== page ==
The Telegraph
Sunday , August 31 , 2014
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Old soldiers never die, they fade away. Lovers go to Naples before Venus or Eros gathers them up. But what about politicians? A cruel answer would be that they descend immediately to hell. But before that level of finality, there is the question of retirement. How long should a politician continue to cling to power or pursue the fruits of power? The issue is serious because politicians tend not to retire and continue on what, for the lack of a better expression, is best described as ‘borrowed or extended time’. The redoubtable Winston Churchill, arguably Britain’s best prime minister in the 20th century, refused to recognize that his time in politics was over and that he was but a shadow of his former self in his second term as prime minister. Power is an addiction and very few can give it up; the pursuit of power continues to drive those who seek politics as a career. The points made above are particularly true for politicians in India, who continue to go on till the death tide takes them into the ocean of time.

Common sense would suggest that since politics is a career these days, it should, like other professions, have a retirement age. But in real life this does not happen. Politicians do not, at the best of times, operate on common sense. They prefer to function on self-interest. In India, one reason for this is the fact that politics has become more than a career or a vocation. It is seen as an avenue for money-making on a very large scale. So politicians are stubborn in their refusal to discuss the issue of a retirement age for their own kind. Politicians, when it comes to their self-interest, choose to work as a closed shop. They legislate their own salary increases and rule out of court any mention of a retirement age. They would prefer to carry on as long as they are compos mentis. It is an age-old question first posed by Juvenal: “who will guard the guards”? Who legislates for the politicians, since politicians are responsible for legislations? Even if the question of legislation is kept on one side for the moment, it is relevant to remember that politicians in legislatures account for only a portion of all politicians. There are politicians who do not enter the legislatures, since they do not contest elections. How can they be brought under the ambit of a retirement age assuming that such a law could be passed?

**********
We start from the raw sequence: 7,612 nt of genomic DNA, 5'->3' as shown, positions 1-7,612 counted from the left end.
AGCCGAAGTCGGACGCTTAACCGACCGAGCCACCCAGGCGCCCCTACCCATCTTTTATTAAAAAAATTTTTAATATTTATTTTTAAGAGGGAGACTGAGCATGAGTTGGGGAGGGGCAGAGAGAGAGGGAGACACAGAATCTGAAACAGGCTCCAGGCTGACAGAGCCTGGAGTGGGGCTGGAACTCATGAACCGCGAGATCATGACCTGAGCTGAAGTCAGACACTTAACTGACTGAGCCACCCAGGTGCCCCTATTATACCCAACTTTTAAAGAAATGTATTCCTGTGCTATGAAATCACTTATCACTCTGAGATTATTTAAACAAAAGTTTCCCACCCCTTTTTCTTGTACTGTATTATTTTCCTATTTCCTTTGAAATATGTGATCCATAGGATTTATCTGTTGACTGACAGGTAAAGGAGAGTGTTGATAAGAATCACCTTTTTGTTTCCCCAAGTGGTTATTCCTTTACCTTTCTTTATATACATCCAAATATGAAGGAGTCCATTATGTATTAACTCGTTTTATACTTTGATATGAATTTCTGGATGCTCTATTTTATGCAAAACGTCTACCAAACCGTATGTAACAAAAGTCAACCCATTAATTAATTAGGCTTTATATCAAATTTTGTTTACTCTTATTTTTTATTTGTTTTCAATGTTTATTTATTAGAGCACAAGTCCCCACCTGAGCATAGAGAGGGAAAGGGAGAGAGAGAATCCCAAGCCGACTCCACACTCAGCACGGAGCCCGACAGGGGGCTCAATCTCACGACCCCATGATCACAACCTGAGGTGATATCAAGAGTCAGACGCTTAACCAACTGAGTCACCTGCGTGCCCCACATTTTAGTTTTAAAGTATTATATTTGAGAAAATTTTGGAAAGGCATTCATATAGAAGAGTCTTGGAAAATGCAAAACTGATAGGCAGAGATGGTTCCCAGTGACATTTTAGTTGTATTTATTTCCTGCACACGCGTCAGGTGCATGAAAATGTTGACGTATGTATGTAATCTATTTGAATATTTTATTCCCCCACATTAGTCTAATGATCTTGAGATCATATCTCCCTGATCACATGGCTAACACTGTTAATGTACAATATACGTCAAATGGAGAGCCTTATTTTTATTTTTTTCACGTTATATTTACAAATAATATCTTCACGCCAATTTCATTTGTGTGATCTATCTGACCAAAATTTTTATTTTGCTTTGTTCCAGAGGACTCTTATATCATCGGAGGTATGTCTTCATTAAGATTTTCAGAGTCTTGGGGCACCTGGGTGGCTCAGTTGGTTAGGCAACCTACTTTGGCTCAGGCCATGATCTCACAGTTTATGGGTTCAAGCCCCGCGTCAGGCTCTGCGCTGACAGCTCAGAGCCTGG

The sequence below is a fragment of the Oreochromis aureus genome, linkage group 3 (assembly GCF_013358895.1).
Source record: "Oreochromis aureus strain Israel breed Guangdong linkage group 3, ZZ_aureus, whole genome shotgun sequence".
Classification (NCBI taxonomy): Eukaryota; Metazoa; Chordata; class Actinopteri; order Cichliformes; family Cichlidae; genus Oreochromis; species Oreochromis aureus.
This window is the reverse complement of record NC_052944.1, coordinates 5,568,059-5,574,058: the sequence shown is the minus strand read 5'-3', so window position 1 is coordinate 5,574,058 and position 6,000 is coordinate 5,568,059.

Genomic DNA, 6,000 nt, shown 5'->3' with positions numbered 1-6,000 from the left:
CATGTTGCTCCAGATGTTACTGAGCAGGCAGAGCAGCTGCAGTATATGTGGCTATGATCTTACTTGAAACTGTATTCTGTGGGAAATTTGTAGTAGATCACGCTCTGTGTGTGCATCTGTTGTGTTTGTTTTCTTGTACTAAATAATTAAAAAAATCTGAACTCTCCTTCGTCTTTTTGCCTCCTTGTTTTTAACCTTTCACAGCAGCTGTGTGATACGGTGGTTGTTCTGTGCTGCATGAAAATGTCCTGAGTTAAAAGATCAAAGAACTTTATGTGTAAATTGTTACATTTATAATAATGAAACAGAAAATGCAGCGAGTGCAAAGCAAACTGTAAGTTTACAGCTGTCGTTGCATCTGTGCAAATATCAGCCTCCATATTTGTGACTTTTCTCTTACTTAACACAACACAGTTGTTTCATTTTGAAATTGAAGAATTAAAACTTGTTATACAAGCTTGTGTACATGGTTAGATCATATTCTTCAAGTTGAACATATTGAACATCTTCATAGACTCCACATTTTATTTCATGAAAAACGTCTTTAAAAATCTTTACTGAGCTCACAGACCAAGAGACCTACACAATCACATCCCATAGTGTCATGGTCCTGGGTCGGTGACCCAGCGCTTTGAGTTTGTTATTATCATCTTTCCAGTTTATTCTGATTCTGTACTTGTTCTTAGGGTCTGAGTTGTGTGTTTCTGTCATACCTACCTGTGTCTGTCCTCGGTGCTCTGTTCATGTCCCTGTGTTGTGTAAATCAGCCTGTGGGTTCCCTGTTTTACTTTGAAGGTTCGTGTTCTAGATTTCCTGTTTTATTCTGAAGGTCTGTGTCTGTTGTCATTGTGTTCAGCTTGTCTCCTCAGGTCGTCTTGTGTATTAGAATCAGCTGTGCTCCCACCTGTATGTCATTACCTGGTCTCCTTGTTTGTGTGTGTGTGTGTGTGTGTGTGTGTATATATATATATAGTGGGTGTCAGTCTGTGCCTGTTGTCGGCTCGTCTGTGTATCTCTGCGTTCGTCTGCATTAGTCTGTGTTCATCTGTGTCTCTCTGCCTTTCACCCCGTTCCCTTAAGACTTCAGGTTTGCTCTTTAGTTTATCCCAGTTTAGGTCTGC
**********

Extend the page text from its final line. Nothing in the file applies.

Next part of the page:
Political parties are like exclusive clubs that make their own rules. A general law may not be applicable to them, or they may not agree to implement such a law. It would appear that the issue of a retirement age for politicians can only be left to the goodwill of politicians. This runs contrary to the assumption of self-interest stated in the previous paragraph. However cynical it might sound, the political ward can easily be renamed the geriatric ward. Age cannot wither politicians even if custom renders them stale and putrid.